Reeves also talked about some of the newer attractions he was excited to showcase at Connections, what with travel being difficult in recent years. For sports enthusiasts, the new Japan National Stadium designed by Kengo Kuma is amazing - and offers some exclusive and unforgettable sporting experiences. While serenity can be found at the Forest Terrace Meiji Jingu, with its restaurants and event spaces hidden in the green tranquil parkland. "I was blown away by the tranquility. You can hear the birds singing, and you don't feel like you're in a metropolitan city."

Outdoors and Wellness

Forest Terrace is one of many places to decompress in Tokyo. Of post-pandemic travel trends, Reeves said "I think the narrative is changing very much toward sustainability, and adventure, and wellness. All of those are synonymous with Tokyo and Japan, as a culture and as a destination."
"This is the gateway city to the country. People could come just to Tokyo - there's plenty to do - but most use it as a gateway, a few days at the beginning or end of the trip." And those starting or finishing their trip in the capital could easily relax into a longer stay, with so much that's therapeutic on offer.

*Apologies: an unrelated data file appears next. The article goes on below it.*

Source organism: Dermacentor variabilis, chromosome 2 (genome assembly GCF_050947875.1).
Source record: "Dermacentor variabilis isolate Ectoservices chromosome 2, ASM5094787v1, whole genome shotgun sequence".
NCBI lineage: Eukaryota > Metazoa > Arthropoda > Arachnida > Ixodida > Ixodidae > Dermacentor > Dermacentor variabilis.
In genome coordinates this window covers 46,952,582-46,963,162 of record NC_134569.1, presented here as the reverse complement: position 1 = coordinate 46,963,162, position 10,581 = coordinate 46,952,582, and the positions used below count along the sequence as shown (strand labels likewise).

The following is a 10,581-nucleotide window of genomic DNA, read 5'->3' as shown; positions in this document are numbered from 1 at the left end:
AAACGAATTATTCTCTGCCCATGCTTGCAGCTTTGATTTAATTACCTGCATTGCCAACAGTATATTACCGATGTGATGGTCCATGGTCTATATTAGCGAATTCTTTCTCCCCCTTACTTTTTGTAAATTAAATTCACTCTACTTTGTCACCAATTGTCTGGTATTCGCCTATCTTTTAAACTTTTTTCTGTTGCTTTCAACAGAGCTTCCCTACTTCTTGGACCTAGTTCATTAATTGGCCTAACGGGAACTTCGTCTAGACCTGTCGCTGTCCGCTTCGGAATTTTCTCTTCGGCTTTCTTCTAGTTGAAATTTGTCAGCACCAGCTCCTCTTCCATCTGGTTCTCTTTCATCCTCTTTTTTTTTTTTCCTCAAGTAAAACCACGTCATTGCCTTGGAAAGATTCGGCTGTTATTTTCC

The Aman Tokyo, a world-leading wellness resort, immediately springs to mind. "Having that in the city is truly phenomenal, to be honest. There aren't many cities that have Aman properties, they're normally very hard to reach. I think being able to step off the plane and have that, that's pretty cool."
The Digital Detox plans at the Mandarin Oriental came up as well. "I think the world has realized the damage of being glued to tech. It's important when you go on holiday to be able to switch off and set boundaries, and sometimes you need to be forced." Workaholics and high performers can perhaps get the most out of this, whether a short spa session with one's phone locked away, or a longer wellness practice to help recenter and shift one's perception of what's important.
Beyond city-center sanctuaries, we talked about how easy it is to nip out of Tokyo with Japan's excellent infrastructure, and about the nature in Tokyo itself: "I haven't visited the Izu Islands, but a string of volcanic islands which are a 25-minute flight from Chofu Airport or an hour and 45 minutes' boat ride from Takeshiba Pier is an unfair competitive advantage for most metropolitan cities. You can go scuba diving, hiking and camping, canyoning, caving, and then be back in time to enjoy dinner at the Grand Hyatt if you wanted to, and I think that is extremely unique."
photo of Outdoors and Wellness

Sustainable Travel